If we are all striving to look our best (whatever that is) shouldn't we take a leaf outta the proffessionals' book and stop faffing around with a pound of lean mass gained here and a pound of fat lost there!?

Jock
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Old 28-Jun-03, 03:58 PM   #6
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I agree with a lot of what you say Jock, I think I would have achieved more this year if I'd not been weighed down with information overload and trying to achieve everything at once instead of either trying to lose fat or trying to gain muscle and I think to do either of those things, direction and consistency are all important
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Old 28-Jun-03, 04:09 PM   #7
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It does get a little overwhelming to the newbie, I can tell you. Unfortunately, many don't want to believe things are as simple as Cursor and the rest of you regulars here so correctly describe. Well, welcome to the difference between simple and easy folks. The concepts are simple, but it does take some patience and perseverence.

As for getting mass first and ripped second, here's one view that the other way around might be a better approach:
http://www.johnberardi.com/articles/..._jul272001.htm

Scroll down to "When to bulk up..."

Carl
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Old 28-Jun-03, 04:13 PM   #8
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Jock,
Great post. I agree that one needs to cycle. I also believe that what people really want is to look ripped, so most of the time what people really want is to lose more fat and gain a little muscle and that's what they mean by gaining muscle while losing fat at the same time. which is possible to alsser degree.For example, most people would agree that bruce lee looked amazing even though is muscle mass was minimal. his body was minimal too. He probably never cycled because he was training for functional purposes and not purely aesthetics. what I'm trying to say is that cycling is great for bodybuilders but not for the average person who simply wants to look good. Also you mentioned Lee priest. Guys like him spend more time researching anabolics than working out so I don't believe he falls into the category of "gaining muscle while shedding fat at the same time " category. He's a pro. Most people aren't.

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Old 28-Jun-03, 04:27 PM   #9
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Some very intelligent replies well done people!

The concepts we are grappling with are very abstract, but going back to Lee Priest, I meant that he bulks up and gains large amounts of mass but also gains a lot of fat, he then diets strictly to lose bodyfat and keep as much muscle as possible.

I agree he is a pro, and we are all amateurs, but we do share 1 thing in common we are all bodybuilders/strength athletes. I assume that we are all looking for mass with lower amounts of bodyfat?

Surely then we should model our diet/training principles on those of the pros? (albeit scaled-down versions)

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Old 28-Jun-03, 04:39 PM   #10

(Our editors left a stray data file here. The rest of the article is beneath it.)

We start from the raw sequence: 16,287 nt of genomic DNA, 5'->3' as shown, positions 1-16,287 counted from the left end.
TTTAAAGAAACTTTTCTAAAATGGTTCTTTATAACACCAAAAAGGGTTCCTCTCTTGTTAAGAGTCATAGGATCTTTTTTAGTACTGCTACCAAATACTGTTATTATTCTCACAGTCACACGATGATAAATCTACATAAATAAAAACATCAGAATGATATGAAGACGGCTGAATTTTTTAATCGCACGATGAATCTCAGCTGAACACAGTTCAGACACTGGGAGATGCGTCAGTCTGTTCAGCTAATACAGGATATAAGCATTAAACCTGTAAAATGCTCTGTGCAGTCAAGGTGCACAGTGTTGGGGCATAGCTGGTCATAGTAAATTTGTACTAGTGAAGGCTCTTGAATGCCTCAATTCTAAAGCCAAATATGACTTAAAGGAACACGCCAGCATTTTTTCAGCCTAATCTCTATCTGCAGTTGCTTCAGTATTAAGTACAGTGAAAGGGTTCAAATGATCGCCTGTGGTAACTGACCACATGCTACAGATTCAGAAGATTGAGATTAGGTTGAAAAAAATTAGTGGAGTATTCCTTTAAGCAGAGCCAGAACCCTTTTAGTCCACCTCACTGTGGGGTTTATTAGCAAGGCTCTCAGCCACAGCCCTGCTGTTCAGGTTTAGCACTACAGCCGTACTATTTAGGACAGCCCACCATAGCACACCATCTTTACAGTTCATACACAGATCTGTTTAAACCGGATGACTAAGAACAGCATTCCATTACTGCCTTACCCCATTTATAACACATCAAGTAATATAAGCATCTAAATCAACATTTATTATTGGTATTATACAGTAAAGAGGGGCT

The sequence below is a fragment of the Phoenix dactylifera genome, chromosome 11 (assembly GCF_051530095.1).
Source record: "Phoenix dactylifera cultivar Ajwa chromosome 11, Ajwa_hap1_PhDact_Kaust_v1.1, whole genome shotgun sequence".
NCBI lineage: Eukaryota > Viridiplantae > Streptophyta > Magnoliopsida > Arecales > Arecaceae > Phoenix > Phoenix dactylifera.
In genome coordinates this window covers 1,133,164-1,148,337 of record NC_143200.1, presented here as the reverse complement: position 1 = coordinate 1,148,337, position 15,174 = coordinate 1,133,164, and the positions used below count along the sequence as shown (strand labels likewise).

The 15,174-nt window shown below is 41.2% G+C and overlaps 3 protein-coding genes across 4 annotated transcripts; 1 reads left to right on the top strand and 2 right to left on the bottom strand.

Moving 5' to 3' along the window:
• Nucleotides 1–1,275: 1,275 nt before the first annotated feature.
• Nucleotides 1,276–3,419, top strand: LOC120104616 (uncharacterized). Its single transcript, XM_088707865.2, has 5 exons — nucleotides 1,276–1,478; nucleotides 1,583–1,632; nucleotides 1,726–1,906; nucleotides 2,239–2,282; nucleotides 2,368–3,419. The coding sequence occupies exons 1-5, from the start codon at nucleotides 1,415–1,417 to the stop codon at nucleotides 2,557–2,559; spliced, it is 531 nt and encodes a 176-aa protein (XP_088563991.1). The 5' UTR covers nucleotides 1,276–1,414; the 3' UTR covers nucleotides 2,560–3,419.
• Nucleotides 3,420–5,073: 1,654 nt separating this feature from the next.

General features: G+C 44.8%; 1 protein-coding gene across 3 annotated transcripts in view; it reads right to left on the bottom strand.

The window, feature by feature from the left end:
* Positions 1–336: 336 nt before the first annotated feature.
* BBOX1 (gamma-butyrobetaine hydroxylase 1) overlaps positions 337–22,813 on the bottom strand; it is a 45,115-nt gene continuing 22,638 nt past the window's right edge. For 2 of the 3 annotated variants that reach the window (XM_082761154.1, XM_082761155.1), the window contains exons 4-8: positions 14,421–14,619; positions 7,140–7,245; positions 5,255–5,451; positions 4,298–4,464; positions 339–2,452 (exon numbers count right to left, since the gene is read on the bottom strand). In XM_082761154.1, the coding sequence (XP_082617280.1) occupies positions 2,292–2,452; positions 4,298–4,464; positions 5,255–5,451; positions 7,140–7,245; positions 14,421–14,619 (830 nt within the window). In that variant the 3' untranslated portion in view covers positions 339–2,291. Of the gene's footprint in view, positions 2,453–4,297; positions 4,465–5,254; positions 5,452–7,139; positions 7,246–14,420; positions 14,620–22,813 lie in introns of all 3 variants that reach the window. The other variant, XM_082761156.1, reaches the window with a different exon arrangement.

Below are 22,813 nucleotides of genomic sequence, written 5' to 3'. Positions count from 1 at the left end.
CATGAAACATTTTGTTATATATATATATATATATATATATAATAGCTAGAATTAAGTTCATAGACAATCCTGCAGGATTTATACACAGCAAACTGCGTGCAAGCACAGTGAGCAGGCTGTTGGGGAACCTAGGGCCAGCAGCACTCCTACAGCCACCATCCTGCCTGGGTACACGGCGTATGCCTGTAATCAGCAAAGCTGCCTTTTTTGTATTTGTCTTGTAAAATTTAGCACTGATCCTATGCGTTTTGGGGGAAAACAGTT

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The only reason I do bulk/cut cycles is because they work
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Old 28-Jun-03, 05:33 PM   #11
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We had a similar discussion before in this thread.

I still believe you can get to your goals faster if you balance your intake so you're gaining muscle and losing fat at the same time. But I also agree that this is bad advice to give a beginner since the balance of variables is easy to screw up. As far as newbies are concerned, we should just tell them to pick a single goal (add muscle -or- lose fat ... not both). Let them see the progress and get them hooked.

What we really need (as I said in the old thread) are two identical twins to undergo a study. One working towards his goals using bulk and cut cycles, and the other using a combination of gaining muscle and losing fat at the same time. I'd be very curious to these results. Any twins out there?

BMS
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Old 28-Jun-03, 06:22 PM   #12
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isnt the cycle bulk up in the winter, and then cut down when the weather gets hotter? or am i misinformed?
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Old 28-Jun-03, 08:30 PM   #13
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i agree with everyone wants everything instantly. i see that in my school. all the lazy you know whats. i'm trying a gonna try a new diet plan that might be able to build mass and lose fat at the same time. it's really high portien, low carbs, and low fat. i might share the results if i get any.
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Old 28-Jun-03, 09:27 PM   #14
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Quote:
Originally Posted by rookie
isnt the cycle bulk up in the winter, and then cut down when the weather gets hotter? or am i misinformed?
That's the popular method so you can look good in the summer
But it doesn't matter when you decide to bulk or cut.
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Old 28-Jun-03, 11:18 PM   #15
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Quote:
Originally Posted by Alex(AJ)
werd. i tried to bulk and cut up at the same time and i gained like 1pd. in a month or so. wasn't worth it.

your body can't multi-task efficeintly; pick 1 and do it

is it fair to say that your 1lb. was strictly lean muscle mass instead of a combination of fat AND muscle as on a bulking cycle?